As a result of improvements in childhood cancer therapy over the past 5 decades, more than 80% of children and adolescents diagnosed with cancer will experience long-term survival into adulthood. Through the CCSS, which has been funded by the NCI since 1993, investigators have identified and characterized the spectrum of adverse outcomes that long-term survivors are at risk of developing. The results of the CCSS have greatly advanced knowledge of late effects among survivors of pediatric cancer. Researchers have demonstrated that 60-90% of adults treated for cancer during childhood develop one or more chronic health conditions. They have also shown that by age 50 years, the cumulative incidence of self-reported severe, disabling, life-threatening, or fatal health condition was 53.6% among survivors compared with 19.8% among sibling control group. Among childhood cancer survivors who reach age 35 years without a previous severe, disabling, life-threatening, or fatal health condition, 25.9% will experience a new severe, disabling, life-threatening or fatal condition within 10 years as compared to 6% of healthy siblings. In addition to the findings related to an increased risk of increased morbidity and mortality, CCSS has shown that long-term survivors are at risk of developing a variety of adverse outcomes which include subsequent malignancies, organ dysfunction (e.g., cardiac, pulmonary, gonadal), impaired growth and development, impaired cognitive function, difficulties obtaining employment and insurance, and compromises in the quality of life. Many of these long-term effects and how they affect survivors are poorly understood. Identification of individuals predisposed to develop these long-term effects and interventions designed to ameliorate these negative consequences of cancer treatment are ongoing. CCSS provides the foundation for these additional investigations. Based on the successful establishment of the unique CCSS cohort and its contributions to the area of cancer survivorship, CCSS has become an important resource to the cancer research community as evidenced by the more than 370 publications from greater than 700 investigators. Recognizing the CCSS research contributions, the NCI intends to continue supporting this program as defined by this FOA.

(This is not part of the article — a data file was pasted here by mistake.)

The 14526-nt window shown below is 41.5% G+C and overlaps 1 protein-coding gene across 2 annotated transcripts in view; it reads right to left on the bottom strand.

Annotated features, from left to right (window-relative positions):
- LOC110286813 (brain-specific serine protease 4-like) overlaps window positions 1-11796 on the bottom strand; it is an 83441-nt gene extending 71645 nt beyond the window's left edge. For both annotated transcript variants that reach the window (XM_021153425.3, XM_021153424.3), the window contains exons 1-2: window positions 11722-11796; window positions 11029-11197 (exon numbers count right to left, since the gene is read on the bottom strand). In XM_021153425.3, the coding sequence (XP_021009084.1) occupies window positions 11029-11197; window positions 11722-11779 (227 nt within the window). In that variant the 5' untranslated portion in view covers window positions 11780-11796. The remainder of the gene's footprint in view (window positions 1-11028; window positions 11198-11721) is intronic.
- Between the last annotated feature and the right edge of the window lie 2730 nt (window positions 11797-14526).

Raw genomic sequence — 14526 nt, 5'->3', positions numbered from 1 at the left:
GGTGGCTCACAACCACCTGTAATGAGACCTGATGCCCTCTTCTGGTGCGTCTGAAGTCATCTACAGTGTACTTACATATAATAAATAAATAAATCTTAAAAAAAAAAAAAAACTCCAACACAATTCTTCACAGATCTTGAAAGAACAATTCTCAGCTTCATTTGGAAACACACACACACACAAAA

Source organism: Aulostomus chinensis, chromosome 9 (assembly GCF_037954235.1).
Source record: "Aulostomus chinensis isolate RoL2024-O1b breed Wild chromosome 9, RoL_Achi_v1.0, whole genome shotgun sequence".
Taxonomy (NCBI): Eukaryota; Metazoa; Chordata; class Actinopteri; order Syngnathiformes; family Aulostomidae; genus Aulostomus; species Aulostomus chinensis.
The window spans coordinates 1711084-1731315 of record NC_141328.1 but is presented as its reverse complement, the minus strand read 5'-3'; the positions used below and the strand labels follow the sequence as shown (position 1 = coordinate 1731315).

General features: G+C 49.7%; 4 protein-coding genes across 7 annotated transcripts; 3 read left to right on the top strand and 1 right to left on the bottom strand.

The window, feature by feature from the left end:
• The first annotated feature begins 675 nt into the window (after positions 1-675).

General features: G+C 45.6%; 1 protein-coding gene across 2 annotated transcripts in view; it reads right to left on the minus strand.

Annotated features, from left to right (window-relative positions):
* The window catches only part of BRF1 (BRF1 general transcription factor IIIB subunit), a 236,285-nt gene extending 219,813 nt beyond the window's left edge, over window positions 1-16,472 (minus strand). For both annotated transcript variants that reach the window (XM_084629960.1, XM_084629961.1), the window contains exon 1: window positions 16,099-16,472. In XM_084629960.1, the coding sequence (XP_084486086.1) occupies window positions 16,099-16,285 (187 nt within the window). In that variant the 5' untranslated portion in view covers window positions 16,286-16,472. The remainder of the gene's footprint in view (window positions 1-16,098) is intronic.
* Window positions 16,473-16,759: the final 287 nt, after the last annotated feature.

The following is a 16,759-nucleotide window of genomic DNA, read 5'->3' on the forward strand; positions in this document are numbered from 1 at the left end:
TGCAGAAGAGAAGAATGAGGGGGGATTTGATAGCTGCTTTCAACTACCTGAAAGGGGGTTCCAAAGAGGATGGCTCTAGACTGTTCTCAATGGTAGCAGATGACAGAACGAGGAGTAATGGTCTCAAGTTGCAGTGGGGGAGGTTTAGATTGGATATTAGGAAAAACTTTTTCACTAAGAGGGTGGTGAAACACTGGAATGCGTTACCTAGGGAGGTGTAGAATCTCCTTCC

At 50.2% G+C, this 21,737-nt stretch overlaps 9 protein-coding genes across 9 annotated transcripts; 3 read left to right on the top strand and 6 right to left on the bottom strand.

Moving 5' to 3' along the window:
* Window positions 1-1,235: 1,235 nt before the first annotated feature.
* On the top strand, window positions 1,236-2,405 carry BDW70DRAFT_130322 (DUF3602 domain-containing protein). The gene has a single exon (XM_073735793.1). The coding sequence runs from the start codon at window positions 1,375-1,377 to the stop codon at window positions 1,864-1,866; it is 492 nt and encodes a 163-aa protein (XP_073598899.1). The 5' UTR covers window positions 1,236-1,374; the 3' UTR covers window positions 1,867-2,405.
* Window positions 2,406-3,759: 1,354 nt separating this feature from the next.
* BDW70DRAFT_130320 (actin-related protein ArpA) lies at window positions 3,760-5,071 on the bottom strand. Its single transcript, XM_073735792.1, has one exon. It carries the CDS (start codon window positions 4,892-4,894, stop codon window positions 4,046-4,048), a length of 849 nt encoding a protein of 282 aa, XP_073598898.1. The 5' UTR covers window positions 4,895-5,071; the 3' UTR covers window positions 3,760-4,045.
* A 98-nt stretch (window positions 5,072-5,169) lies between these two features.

Continuing the research activities of the longest followed cohort of childhood cancer survivors through CCSS and supporting the banking of germline DNA and tissue from subsequent neoplasms will broaden the resource for all investigators to study, predict and potentially intervene in the late effects of treatment for survivors of childhood and adolescent cancer. Research results from CCSS will help cancer survivors to have the optimal quality of life and inform their physicians on how to provide the highest quality of care. In addition, these findings serve to inform and modify current and future treatment approaches for children and adolescents with cancer.